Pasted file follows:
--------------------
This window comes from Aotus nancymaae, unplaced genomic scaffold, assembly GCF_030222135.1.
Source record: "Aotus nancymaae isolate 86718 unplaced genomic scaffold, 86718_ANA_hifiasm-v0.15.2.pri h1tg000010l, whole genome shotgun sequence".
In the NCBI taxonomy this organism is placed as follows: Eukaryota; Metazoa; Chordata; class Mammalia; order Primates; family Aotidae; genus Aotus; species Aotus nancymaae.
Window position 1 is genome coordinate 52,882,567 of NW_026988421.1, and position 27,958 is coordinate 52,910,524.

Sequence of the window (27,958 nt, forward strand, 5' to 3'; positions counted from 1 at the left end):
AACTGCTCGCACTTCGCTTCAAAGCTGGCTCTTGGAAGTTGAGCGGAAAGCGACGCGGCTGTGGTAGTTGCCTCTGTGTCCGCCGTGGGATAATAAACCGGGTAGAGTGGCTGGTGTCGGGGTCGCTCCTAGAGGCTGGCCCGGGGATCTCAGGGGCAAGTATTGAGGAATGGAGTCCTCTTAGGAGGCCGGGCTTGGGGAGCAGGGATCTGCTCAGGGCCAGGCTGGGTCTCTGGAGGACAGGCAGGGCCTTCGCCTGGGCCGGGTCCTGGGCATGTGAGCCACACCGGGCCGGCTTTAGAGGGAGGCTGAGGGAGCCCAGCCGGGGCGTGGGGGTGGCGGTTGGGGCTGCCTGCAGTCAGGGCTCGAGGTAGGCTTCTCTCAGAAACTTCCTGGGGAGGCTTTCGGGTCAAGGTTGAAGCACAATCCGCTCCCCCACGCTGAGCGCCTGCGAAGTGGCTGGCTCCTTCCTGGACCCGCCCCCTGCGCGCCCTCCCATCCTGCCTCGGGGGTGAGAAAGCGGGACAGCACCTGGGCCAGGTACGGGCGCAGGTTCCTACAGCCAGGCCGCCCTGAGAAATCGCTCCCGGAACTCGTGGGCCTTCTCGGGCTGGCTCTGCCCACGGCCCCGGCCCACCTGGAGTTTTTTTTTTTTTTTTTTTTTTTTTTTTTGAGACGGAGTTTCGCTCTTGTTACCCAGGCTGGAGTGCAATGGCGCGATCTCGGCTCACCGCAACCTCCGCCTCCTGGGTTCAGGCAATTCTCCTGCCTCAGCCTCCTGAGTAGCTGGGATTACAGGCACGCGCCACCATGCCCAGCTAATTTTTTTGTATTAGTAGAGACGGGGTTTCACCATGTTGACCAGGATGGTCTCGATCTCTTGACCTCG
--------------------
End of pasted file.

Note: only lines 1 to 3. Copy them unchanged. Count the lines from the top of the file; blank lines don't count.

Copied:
This window comes from Aotus nancymaae, unplaced genomic scaffold, assembly GCF_030222135.1.
Source record: "Aotus nancymaae isolate 86718 unplaced genomic scaffold, 86718_ANA_hifiasm-v0.15.2.pri h1tg000010l, whole genome shotgun sequence".
In the NCBI taxonomy this organism is placed as follows: Eukaryota; Metazoa; Chordata; class Mammalia; order Primates; family Aotidae; genus Aotus; species Aotus nancymaae.